With much of Europe desperately devising new ways to turn away refugees from war-torn homelands, the European Commission (E.C.) is trying a new tack, scrapping pleas for compassion in favor of threatening to hit reluctant countries where it hurts the most — the pocketbook.
Citing a need for members of the European Union to take in their fair share of migrants, the E.C. is proposing stiff sanctions, including a fine of €250,000 per refused claimant, a figure that could potentially break the bank of many of the unwilling.
What’s more, the money would go to those countries that are doing their part, in hope of reducing the burden to those currently taking in more refugees than they can realistically afford to support.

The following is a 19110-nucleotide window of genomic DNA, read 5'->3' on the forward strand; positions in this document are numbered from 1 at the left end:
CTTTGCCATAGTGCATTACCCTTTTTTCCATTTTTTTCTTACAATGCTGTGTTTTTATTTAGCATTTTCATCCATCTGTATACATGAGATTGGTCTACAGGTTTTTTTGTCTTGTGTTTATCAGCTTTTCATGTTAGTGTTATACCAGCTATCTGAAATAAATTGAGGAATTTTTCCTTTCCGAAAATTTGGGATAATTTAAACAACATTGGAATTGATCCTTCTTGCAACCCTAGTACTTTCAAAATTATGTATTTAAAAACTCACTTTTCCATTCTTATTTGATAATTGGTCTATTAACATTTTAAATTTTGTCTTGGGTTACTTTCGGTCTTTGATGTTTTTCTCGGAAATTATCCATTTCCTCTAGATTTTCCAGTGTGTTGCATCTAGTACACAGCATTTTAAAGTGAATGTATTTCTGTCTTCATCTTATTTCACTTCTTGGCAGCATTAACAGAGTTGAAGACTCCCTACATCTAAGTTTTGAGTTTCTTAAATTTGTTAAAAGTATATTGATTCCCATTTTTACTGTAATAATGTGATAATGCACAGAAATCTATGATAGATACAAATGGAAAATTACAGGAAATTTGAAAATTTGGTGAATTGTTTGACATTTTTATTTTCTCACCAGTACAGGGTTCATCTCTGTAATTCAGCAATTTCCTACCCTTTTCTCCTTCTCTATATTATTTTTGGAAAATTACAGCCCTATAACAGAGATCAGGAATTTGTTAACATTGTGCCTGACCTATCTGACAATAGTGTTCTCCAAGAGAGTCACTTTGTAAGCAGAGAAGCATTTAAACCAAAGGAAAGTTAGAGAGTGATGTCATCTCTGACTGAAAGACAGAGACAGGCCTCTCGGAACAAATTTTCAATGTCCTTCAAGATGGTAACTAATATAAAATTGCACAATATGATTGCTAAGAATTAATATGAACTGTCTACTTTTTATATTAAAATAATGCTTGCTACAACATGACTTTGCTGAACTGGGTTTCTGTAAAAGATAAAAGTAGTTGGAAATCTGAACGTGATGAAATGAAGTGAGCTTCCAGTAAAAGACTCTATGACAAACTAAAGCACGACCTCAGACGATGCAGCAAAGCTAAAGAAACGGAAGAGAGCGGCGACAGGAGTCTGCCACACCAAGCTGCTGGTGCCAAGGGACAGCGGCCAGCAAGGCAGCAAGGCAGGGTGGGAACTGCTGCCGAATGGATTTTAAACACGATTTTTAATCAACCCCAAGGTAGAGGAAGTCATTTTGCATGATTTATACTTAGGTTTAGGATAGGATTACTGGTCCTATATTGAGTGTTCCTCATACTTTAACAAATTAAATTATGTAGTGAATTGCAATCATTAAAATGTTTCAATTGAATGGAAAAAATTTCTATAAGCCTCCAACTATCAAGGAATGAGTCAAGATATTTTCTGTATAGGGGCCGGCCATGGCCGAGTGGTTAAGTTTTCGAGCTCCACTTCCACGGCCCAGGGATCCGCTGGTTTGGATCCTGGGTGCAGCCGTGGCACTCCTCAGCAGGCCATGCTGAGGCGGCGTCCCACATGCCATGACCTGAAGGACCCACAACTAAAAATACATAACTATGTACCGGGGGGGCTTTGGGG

Several Central European nations that earlier opted out of a refugee-redistribution scheme have officially objected to this change in tactics, insisting that no precedent in E.U. law allows for sanctions against those who choose to safeguard their borders.
Fact is the E.C. may soon find its latest grand plan no more effective than the last, a deal struck with Turkey in March to repatriate citizens who had crossed the Aegean Sea into Greece.
But the expectation is that it will keep trying to hit on a local solution to a global crisis that already has some of its members snapping at each other with such ferocity that the future of both the E.C. and the EU may be in jeopardy.